Secondly, even in cases where carers are guilty of abusing children, attempts to explain FII appear to have focused on psychoanalytic, attachment and ‘cycle of abuse’ models – an implicit assumption that the carers themselves might have been abused (p.7). What receives less attention is the possibility that the carers might have a neurological problem that results in delusions, lack of impulse control or fabrication that itself might require medical investigation. Alternatively, some carers might have a vested interest in harming their children – qualification for additional benefit payments is mentioned in the briefing. Although this motivation might be perverse, it isn’t necessarily the result of a delusional illness or of childhood abuse.

The briefing cites, uncritically, a definition of FII that includes over-anxiety and undiagnosed medical conditions, a list of warning signs for FII that include responses that would be common in non-abusive parents and carers, and frames FII predominantly in terms of a ‘cycle of abuse’ model involving only the behaviour of individuals. It overlooks systems factors such as the training of health professionals and the demise of the family doctor who would be familiar with a patients’ family history.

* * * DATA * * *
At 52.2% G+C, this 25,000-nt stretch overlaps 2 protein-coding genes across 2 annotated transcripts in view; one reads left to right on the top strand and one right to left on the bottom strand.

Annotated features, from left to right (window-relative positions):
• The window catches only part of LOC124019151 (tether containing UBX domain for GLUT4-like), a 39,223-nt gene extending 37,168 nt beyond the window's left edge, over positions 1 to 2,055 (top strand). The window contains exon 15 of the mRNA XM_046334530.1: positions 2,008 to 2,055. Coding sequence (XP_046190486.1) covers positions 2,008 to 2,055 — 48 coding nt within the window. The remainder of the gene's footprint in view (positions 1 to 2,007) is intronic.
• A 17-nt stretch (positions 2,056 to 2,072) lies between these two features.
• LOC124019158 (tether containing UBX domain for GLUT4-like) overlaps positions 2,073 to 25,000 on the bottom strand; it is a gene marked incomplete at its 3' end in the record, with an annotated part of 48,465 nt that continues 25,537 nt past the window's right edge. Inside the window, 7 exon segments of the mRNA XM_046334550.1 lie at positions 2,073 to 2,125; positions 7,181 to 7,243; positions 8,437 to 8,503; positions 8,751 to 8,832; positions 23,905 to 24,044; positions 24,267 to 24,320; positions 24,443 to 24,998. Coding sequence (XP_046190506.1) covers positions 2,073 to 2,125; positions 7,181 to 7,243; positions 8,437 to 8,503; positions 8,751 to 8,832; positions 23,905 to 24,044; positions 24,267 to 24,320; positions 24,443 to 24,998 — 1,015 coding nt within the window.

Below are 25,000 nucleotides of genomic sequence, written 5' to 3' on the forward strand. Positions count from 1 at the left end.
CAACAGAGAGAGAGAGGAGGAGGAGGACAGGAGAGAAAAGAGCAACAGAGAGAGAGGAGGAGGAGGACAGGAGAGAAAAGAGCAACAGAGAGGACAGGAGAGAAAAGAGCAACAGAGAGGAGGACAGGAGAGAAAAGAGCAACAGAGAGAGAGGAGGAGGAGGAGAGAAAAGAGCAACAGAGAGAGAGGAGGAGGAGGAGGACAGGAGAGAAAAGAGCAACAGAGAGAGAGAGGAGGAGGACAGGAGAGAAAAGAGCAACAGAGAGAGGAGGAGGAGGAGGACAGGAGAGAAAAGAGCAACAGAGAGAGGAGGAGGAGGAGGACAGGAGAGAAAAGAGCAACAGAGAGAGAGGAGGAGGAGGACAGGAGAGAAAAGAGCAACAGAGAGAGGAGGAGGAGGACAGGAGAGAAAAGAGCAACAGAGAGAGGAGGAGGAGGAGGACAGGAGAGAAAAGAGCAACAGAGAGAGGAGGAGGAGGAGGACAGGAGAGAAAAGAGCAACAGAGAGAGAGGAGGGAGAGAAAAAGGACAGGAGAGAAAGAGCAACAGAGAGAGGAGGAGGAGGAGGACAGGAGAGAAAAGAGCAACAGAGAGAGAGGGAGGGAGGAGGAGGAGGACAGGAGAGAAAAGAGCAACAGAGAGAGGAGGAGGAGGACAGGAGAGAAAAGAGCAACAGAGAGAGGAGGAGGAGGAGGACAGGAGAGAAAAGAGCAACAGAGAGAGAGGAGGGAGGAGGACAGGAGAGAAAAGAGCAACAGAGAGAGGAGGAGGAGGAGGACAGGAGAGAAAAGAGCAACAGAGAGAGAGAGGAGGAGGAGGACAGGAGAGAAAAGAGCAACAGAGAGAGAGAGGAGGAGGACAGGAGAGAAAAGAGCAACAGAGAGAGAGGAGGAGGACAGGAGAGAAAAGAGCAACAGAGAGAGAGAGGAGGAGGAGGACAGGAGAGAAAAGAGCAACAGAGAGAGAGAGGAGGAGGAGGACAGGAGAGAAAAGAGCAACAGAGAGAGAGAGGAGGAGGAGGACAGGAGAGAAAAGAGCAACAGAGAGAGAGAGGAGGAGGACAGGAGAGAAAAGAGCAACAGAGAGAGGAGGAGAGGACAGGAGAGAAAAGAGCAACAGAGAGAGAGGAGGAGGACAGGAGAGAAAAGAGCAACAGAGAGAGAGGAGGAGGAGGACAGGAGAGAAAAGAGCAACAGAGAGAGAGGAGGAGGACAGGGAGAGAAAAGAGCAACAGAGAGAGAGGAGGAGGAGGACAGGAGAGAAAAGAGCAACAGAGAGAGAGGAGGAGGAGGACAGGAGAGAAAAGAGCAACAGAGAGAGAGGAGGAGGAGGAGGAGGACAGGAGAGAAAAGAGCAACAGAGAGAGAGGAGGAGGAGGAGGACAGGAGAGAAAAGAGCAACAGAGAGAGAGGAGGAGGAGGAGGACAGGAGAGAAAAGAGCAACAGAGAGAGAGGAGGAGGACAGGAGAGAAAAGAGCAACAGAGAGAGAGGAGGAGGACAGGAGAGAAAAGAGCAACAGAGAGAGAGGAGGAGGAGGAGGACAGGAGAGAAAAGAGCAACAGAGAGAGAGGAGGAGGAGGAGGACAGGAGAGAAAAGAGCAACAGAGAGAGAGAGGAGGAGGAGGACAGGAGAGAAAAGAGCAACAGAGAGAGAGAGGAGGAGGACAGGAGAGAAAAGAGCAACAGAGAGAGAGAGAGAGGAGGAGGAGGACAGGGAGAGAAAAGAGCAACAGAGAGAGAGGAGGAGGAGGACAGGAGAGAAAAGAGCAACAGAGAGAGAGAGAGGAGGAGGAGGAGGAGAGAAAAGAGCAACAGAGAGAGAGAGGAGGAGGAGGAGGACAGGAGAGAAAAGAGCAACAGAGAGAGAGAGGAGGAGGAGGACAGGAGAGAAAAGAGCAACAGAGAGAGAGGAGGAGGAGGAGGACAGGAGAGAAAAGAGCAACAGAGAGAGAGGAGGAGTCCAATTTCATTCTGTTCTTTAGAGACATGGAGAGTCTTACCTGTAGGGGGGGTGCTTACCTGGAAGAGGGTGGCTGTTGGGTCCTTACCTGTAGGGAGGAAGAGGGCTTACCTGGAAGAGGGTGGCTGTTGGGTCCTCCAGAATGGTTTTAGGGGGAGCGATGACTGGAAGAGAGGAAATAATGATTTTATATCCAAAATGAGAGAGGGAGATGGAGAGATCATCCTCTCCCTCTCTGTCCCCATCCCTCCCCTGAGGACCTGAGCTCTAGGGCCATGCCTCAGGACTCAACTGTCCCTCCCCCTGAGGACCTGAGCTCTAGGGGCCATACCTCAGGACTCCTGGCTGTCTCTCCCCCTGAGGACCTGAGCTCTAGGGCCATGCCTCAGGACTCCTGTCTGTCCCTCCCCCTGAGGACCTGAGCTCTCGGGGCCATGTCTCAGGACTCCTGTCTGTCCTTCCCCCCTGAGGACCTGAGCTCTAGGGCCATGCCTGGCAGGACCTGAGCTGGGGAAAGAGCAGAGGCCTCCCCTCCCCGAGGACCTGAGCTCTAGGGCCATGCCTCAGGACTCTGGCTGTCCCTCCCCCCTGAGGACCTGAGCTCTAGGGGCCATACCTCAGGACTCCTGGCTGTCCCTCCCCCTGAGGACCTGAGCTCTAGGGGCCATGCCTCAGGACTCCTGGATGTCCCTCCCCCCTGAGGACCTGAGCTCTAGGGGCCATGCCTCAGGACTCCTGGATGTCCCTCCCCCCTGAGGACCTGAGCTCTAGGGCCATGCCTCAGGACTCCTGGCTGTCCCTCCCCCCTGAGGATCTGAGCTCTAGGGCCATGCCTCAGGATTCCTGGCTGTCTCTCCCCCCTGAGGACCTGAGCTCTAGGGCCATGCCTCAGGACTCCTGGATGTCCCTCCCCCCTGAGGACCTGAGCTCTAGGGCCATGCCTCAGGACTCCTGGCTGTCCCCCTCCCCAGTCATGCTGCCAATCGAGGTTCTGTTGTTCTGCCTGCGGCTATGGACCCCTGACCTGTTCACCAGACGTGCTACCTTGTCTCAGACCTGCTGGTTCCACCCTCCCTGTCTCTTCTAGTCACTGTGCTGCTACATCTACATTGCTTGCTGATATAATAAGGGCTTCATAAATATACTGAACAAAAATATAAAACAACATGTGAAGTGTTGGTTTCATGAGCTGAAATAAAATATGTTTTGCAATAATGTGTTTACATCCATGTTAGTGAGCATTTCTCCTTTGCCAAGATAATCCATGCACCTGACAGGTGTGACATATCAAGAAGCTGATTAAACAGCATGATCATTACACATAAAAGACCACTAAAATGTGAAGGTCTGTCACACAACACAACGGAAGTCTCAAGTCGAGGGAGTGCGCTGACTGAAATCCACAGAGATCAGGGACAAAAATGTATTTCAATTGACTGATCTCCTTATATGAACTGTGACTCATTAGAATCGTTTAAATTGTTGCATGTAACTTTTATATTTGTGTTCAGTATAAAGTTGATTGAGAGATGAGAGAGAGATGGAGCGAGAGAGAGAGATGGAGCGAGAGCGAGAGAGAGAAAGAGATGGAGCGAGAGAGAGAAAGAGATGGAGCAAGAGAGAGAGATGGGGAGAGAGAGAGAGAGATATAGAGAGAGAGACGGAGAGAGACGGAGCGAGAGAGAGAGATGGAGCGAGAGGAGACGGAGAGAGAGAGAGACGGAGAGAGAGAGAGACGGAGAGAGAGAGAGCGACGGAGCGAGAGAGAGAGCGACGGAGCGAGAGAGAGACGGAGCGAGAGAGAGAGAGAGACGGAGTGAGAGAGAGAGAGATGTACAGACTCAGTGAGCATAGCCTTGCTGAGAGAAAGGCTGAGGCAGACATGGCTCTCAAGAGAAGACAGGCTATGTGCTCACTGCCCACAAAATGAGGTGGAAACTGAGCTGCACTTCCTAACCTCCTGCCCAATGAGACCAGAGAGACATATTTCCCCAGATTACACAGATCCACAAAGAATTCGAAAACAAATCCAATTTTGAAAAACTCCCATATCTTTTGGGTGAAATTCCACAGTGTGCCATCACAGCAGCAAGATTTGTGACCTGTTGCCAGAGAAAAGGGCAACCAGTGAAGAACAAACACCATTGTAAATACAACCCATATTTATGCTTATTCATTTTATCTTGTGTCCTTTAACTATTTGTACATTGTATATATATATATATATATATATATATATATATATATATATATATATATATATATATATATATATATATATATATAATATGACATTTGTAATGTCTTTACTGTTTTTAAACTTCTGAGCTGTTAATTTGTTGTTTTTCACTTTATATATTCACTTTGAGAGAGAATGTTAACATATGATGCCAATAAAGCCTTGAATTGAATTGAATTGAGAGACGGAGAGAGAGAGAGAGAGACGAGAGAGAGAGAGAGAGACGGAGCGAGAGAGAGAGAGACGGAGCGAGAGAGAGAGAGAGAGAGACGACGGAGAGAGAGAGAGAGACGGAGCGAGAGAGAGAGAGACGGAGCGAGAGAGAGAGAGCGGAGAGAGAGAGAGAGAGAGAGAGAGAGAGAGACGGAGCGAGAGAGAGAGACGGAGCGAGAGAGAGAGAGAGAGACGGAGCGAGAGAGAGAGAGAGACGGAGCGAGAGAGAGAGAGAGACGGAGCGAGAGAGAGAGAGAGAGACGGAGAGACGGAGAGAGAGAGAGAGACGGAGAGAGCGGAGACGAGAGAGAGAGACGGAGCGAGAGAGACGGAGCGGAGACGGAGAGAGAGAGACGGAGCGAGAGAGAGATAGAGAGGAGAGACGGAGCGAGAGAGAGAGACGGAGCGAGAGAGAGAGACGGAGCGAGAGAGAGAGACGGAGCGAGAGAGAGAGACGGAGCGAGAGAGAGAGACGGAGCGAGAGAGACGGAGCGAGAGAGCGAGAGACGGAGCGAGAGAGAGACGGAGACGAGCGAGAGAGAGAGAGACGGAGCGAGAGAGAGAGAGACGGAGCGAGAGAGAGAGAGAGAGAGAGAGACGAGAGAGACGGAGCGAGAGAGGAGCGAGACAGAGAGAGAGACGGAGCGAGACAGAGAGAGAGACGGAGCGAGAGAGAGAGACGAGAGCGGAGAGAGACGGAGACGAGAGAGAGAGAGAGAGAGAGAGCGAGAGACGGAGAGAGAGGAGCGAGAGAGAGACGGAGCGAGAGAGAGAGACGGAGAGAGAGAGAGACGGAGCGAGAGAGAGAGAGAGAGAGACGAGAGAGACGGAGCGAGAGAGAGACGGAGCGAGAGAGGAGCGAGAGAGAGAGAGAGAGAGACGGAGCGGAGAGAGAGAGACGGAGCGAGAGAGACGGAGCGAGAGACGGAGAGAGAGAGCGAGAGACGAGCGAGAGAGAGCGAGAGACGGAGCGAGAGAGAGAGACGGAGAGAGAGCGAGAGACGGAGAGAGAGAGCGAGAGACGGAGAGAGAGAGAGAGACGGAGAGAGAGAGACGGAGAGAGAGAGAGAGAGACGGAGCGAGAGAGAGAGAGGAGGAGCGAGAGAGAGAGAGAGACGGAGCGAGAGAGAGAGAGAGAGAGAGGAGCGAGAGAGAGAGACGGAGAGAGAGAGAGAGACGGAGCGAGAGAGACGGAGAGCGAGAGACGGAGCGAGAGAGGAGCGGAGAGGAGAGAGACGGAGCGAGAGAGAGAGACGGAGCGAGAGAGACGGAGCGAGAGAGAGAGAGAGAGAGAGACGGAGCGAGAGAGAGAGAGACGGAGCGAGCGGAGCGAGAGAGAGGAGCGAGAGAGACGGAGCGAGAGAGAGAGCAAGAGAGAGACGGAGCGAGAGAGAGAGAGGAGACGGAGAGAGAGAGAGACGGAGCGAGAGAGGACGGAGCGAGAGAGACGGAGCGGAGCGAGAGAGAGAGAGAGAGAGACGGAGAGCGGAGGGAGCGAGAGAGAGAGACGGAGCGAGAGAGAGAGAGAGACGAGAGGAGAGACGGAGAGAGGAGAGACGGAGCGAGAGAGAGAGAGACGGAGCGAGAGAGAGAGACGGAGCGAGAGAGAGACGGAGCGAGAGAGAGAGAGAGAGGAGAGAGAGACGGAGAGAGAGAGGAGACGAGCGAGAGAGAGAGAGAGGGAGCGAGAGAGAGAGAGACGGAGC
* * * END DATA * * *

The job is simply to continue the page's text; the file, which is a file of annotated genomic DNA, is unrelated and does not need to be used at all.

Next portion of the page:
I contacted one of the authors of the briefing for her comments. It was clear from her response that the remit of the briefing and the limit on length made a complete analysis of FII impossible. In addition her area of expertise didn’t qualify her to comment on medical conditions that might be mistaken for FII and that the primary purpose of the briefing was to raise awareness of FII amongst health professionals. An analysis like the NSPCC one doesn’t provide an exhaustive overview of the FII research literature, obviously. However, this briefing is written for professionals and, because it’s endorsed by the NSPCC it is, worryingly, likely to be taken as authoritative despite its shortcomings.


Lazenbatt, A. & Taylor, J. (2011). Fabricated or induced illness in children: A rare form of child abuse?, NSPCC.
Royal College of Paediatrics and Child Health (2009). Fabricated or Induced Illness
by Carers (FII): A Practical Guide for Paediatricians.

*corrected 19.03.14
§ A set of slides on FII by the authors of the briefing is available online at
It highlights many of the problems with the FII concept.